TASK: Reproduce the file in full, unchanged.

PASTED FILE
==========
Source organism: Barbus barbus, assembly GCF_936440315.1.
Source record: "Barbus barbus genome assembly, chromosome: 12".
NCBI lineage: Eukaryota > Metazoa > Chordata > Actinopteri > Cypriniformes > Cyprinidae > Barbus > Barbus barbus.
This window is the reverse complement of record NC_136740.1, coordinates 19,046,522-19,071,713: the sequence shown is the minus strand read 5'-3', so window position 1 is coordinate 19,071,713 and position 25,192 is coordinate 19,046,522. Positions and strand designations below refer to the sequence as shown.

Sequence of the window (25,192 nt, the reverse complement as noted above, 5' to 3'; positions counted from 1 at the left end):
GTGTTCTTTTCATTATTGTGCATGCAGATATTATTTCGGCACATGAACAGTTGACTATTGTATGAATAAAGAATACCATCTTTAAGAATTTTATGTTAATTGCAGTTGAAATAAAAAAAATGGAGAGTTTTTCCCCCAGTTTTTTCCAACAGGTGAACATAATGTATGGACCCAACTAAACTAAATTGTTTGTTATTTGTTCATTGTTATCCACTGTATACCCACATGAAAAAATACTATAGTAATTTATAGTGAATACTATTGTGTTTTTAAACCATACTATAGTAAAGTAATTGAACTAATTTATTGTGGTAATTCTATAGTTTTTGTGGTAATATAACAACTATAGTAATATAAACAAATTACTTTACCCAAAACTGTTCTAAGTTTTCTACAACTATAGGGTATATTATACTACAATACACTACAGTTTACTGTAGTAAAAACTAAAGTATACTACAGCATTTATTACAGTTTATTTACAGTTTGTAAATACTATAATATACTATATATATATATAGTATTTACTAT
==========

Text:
Source organism: Barbus barbus, assembly GCF_936440315.1.
Source record: "Barbus barbus genome assembly, chromosome: 12".
NCBI lineage: Eukaryota > Metazoa > Chordata > Actinopteri > Cypriniformes > Cyprinidae > Barbus > Barbus barbus.
This window is the reverse complement of record NC_136740.1, coordinates 19,046,522-19,071,713: the sequence shown is the minus strand read 5'-3', so window position 1 is coordinate 19,071,713 and position 25,192 is coordinate 19,046,522. Positions and strand designations below refer to the sequence as shown.

Sequence of the window (25,192 nt, the reverse complement as noted above, 5' to 3'; positions counted from 1 at the left end):
GTGTTCTTTTCATTATTGTGCATGCAGATATTATTTCGGCACATGAACAGTTGACTATTGTATGAATAAAGAATACCATCTTTAAGAATTTTATGTTAATTGCAGTTGAAATAAAAAAAATGGAGAGTTTTTCCCCCAGTTTTTTCCAACAGGTGAACATAATGTATGGACCCAACTAAACTAAATTGTTTGTTATTTGTTCATTGTTATCCACTGTATACCCACATGAAAAAATACTATAGTAATTTATAGTGAATACTATTGTGTTTTTAAACCATACTATAGTAAAGTAATTGAACTAATTTATTGTGGTAATTCTATAGTTTTTGTGGTAATATAACAACTATAGTAATATAAACAAATTACTTTACCCAAAACTGTTCTAAGTTTTCTACAACTATAGGGTATATTATACTACAATACACTACAGTTTACTGTAGTAAAAACTAAAGTATACTACAGCATTTATTACAGTTTATTTACAGTTTGTAAATACTATAATATACTATATATATATATAGTATTTACTAT